A Good Day to Try Hard

A Good Day to Try Hard
March 5, 2013, 2:00 pm
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Avery Bradley leaves Friday's game with a bruised collarbone but still expects to play Sunday against the Wizards.

(USA Today Sports)

The last time we saw the Celtics, they were running out the clock in Friday’s impressive win over Golden State. And shortly after the buzzer, Avery Bradley was asked about his match-up with Steph Curry.
 
As you remember, Curry had come to Boston on an epic tear. He was averaging 46 points in his previous two games; he’d hit 32 of his last 48 shots and 18 of his last 23 three-pointers. Forget Dell Curry, at that point you would’ve claimed that Steph was MJ’s son. (And His Airness would have told you to get in line.)
 
Anyway, as you remember, Bradley shut him down. He turned Curry’s night into a living hell. Despite playing only 21 minutes due to foul trouble, Bradley spent every second violating Curry in a manner so fierce that he would have been arrested in 48 states.
 
Curry finished with 25 points, but don’t let the 25 fool you. Seven of those came in the fourth quarter with the game already decided.
 
More importantly: Steph shot 6-22 from the field and 3-11 from three.
 
Most importantly: It was an All-NBA Defensive performance by Avery Bradley.
 
And afterwards, a reporter asked the 22-year-old guard if there was any extra motivation heading into the game. After all, here he was, a young kid trying to establish himself as the best perimeter defender in the league. And suddenly, he’s asked to shut down the most dangerous and locked-in perimeter player in the league. It was a huge opportunity.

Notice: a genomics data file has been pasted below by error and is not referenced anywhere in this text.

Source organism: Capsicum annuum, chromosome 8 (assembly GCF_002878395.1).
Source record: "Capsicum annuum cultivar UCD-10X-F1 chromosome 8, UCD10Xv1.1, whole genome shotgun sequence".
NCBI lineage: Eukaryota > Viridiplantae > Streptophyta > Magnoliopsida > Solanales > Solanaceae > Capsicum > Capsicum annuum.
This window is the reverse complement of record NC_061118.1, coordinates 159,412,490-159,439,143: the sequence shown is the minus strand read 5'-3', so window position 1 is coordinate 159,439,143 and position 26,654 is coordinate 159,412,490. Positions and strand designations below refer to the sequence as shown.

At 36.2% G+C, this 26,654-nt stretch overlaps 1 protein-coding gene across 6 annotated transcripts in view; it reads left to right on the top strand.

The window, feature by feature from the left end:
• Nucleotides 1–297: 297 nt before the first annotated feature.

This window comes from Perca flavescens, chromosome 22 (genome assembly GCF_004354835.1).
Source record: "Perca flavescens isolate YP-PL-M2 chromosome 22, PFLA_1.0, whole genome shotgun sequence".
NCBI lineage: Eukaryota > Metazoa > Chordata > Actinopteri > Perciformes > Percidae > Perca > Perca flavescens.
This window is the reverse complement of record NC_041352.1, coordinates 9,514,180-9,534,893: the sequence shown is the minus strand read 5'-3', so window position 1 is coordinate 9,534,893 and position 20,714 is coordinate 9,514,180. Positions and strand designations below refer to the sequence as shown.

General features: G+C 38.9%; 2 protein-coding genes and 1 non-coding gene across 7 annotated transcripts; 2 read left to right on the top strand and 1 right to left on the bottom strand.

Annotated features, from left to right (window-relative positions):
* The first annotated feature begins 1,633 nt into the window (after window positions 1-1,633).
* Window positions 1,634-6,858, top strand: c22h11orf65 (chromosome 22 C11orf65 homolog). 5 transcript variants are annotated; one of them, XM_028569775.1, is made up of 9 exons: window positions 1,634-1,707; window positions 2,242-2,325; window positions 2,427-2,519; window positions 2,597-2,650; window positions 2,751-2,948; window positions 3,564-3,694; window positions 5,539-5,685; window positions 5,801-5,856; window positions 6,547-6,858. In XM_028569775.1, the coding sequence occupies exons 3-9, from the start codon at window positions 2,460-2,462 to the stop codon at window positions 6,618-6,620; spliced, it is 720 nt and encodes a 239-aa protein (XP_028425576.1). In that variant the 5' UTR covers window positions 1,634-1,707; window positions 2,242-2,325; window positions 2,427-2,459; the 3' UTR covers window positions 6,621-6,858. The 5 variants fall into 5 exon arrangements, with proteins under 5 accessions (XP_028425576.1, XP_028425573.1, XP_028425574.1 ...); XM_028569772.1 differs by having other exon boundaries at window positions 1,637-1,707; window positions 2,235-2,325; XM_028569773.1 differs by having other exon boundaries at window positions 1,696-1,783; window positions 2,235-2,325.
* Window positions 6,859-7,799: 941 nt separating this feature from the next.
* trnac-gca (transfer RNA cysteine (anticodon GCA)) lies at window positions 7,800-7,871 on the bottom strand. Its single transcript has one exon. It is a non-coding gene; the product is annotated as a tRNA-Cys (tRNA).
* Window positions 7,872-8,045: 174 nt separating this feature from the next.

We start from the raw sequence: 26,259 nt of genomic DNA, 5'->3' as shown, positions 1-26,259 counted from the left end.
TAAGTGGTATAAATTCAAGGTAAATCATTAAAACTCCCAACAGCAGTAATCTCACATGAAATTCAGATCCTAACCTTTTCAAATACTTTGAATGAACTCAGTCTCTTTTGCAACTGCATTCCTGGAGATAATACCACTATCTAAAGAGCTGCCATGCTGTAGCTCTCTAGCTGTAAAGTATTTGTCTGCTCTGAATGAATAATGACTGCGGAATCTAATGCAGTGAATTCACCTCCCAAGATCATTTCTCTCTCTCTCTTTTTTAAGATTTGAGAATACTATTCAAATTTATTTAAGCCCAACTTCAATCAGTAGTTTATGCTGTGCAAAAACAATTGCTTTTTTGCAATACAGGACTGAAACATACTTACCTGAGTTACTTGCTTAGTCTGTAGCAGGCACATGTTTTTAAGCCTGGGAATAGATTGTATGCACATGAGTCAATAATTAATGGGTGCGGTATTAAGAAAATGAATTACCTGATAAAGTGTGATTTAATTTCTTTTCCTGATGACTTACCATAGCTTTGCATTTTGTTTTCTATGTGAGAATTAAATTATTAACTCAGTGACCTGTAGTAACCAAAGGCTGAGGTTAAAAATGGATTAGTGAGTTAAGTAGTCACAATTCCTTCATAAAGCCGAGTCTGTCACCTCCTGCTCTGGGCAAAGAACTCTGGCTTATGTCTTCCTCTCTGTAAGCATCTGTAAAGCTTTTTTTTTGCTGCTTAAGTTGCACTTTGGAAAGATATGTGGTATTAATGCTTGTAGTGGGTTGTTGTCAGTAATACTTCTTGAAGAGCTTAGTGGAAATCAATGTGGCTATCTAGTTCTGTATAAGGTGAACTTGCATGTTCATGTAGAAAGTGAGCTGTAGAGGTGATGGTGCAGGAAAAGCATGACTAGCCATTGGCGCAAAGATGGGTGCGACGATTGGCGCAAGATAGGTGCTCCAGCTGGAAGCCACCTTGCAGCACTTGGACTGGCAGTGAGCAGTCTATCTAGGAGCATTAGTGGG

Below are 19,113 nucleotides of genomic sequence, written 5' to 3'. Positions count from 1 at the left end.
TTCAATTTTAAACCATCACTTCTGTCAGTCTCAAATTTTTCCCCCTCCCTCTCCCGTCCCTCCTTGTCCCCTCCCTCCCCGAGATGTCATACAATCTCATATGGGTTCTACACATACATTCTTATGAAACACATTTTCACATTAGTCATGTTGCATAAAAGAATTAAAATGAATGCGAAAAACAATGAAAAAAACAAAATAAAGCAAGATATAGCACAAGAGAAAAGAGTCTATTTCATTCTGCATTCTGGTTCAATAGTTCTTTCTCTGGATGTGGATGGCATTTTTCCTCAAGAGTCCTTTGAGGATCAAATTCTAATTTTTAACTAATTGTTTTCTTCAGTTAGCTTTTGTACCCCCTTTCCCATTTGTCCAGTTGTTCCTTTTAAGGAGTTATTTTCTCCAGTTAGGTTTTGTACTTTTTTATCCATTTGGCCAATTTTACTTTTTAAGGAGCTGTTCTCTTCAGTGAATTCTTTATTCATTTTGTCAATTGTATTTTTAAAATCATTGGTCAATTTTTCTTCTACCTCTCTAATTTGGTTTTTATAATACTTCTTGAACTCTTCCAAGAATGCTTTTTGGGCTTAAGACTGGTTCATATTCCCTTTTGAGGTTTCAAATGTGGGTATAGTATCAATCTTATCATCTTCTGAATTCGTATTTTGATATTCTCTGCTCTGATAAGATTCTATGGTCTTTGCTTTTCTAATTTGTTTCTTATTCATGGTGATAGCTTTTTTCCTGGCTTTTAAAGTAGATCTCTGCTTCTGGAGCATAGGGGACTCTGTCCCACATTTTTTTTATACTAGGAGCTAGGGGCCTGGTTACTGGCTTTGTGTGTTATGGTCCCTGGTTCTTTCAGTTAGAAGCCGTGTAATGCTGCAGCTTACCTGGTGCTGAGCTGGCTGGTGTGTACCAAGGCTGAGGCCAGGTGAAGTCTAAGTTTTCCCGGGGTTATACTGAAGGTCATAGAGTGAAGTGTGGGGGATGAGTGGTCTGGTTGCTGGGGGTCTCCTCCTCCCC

So it was fair to wonder, especially in light of all his success, if Bradley had maybe taken the court with an extra chip on his shoulder. If he’d found it a little easier to “get up” for a game which posed such a daunting, yet potentially statement-making challenge.
 
“I play the same every single game,” he said. “I play as hard as I can when I’m out there on both ends of the court.”
 
No. No. That wasn’t going to cut it. This wasn’t an “every game” situation. This was no time for clichés. Bradley had just defeated a cyborg. There needed to be more.
 
So WEEI’s Ben Rohrbach circled back to Bradley and asked one more time:



BR: “How much do you want to shut down a guy who’s coming in off a 54-point performance?
 
AB: “I want to shut down everybody every single night.”
 
BR: “But there must have been something in you . . .”
 
AB: “Nah! If you notice, every game I play the same way. Every single game on the defensive end. That’s just my mindset. That’s how I play. That’s how I always play my whole life.”
 
It was a great exchange, and when I first saw the video I was instantly inspired by Bradley’s words. By the time he was done, I was ready to run through a brick wall — while screaming “SHUT DOWN EVERYBODY!!” — and conquer every fear in the world.
 
What Bradley said is exactly the kind of thing we want to hear from athletes. It’s exactly why he’s so quickly established himself as one of the most likable players in this city. And it’s not only because he says stuff like: “I play every game the same way.” It’s because he lives it. Bradley literally busts his ass every night, regardless of the opponent. As sports fans, we love that.
 
But with that love, comes a somewhat depressing question: Why doesn’t everyone play hard?
 
Should it really be a big deal that Avery Bradley gives 100 percent every time he takes the floor?

That’s straight out of the Chris Rock bit:
 
“Well, I try my hardest EVERY game!”
 
“ . . . That’s what you’re supposed to do!”